Greeting from the President

Welcome to Japanese Society for Language Sciences!

Our Society was founded in 1999 as the JCHAT Language Science Society and then changed its name to Japanese Society for Language Sciences (JSLS) at the third annual international conference.

Our primary goal is to contribute to the advancement of language sciences and to deepen our understanding of human nature through our joint research activities. In order to achieve this goal, we have been and will continue to be promoting a broad range of research in language sciences. In addition to theoretical and applied linguistics, areas such as natural language processing, brain sciences, computer simulation and robotics are all seen to be part of a broader group of language sciences.

My personal history with JSLS began when I was a young researcher. Having been trained as a theoretical linguist (pragmatics), I was a member of several academic societies for theoretical linguistics. As my research interests moved towards the development of pragmatic ability however, I started using experimental methods and my research had become more interdisciplinary. For instance, I was investigating the developmental relationship between language and social cognition in preschool children, and the topic was not a good fit for presentation at a theoretical linguistics conference. Luckily, I discovered JSLS then and had an opportunity to present the data. Interdisciplinary research was not so popular in those early days, and so I still feel grateful to Dr. Harumi Kobayashi, the former president of JSLS, who gave us very encouraging comments and questions after our presentation. Now we are in a new era and interdisciplinary research is promoted in every academic discipline. As a pioneer in this area, JSLS continue to support and welcome interdisciplinary research.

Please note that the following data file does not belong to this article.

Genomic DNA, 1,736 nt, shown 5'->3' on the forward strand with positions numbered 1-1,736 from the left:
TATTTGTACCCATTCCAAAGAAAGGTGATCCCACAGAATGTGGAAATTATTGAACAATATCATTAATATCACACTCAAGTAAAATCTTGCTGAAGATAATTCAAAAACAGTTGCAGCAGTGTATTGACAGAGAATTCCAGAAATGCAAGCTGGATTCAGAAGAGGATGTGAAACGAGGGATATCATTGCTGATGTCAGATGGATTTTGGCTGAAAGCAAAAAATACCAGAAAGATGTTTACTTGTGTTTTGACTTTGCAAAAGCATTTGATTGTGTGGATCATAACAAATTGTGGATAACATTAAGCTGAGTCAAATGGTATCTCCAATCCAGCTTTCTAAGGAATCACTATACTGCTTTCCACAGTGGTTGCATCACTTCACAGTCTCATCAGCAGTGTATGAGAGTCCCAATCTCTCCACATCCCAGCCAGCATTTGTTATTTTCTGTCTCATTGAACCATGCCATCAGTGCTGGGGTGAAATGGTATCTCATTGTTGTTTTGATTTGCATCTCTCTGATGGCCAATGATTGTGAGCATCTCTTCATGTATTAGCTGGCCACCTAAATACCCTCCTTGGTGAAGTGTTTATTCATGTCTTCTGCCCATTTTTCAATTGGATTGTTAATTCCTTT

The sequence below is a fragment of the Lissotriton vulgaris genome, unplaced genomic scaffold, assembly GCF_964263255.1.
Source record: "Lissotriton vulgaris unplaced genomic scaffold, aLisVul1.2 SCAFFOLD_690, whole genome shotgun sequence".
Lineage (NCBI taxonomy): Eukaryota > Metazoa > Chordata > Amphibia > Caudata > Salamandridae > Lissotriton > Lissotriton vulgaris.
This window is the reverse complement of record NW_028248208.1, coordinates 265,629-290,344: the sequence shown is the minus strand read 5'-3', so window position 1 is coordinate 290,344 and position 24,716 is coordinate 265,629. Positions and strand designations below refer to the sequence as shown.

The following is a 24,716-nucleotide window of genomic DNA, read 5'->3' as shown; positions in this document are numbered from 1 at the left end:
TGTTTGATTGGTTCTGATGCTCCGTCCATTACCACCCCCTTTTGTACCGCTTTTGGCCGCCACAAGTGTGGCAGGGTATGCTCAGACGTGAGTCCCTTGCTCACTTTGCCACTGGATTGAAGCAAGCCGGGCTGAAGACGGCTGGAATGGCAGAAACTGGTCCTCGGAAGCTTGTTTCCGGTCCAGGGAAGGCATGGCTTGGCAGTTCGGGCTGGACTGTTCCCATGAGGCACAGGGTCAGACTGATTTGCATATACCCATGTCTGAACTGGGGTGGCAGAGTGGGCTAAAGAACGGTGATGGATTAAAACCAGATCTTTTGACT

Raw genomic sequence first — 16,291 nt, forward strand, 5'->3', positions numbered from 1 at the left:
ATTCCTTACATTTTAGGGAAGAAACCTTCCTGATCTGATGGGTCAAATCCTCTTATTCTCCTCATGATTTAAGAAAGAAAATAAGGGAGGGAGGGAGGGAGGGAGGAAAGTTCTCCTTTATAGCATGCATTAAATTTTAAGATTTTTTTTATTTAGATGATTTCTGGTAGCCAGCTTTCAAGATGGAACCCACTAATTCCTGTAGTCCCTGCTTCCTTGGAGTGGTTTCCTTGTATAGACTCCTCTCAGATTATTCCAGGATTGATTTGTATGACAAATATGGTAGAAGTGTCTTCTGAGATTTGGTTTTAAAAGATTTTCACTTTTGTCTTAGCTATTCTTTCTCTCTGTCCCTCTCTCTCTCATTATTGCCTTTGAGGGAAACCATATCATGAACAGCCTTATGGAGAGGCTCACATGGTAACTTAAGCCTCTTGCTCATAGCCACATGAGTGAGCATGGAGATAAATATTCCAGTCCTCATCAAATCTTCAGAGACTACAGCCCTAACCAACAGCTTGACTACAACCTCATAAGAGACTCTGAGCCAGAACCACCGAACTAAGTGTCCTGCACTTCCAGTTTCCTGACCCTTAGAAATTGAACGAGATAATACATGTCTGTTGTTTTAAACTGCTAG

JSLS has another important aim to promote social contribution through research on language sciences. For myself, I am very grateful to have met children who have difficulty with social communication through our developmental research. Meeting and knowing those children encouraged me to link our joint research to a better, more evidence-based, educational support program to improve their difficulties. I was also very lucky to form joint research teams with researchers from different disciplines, such as developmental psychologists and specialists in special needs education to achieve such aims. It is with the hope to promote such fruitful exchanges between linguists and education specialists at the 2023 JSLS conference that we invited researchers who specialise in language and/or communication disorders, and those who specialise in teaching Japanese to school children who are not native speakers of Japanese.

The 2023 JSLS conference will be the first on-site conference after three years with two on-line conferences during the covid-19 hiatus. I hope it is a great opportunity not only to rediscover what an academic conference can achieve by sharing both time and place with many international researchers, but also to reinvent a new, post-covid-19, conference.

Tomoko Matsui,

The 5th President, Japanese Society for Language Sciences

Professor of English Linguistics, Chuo University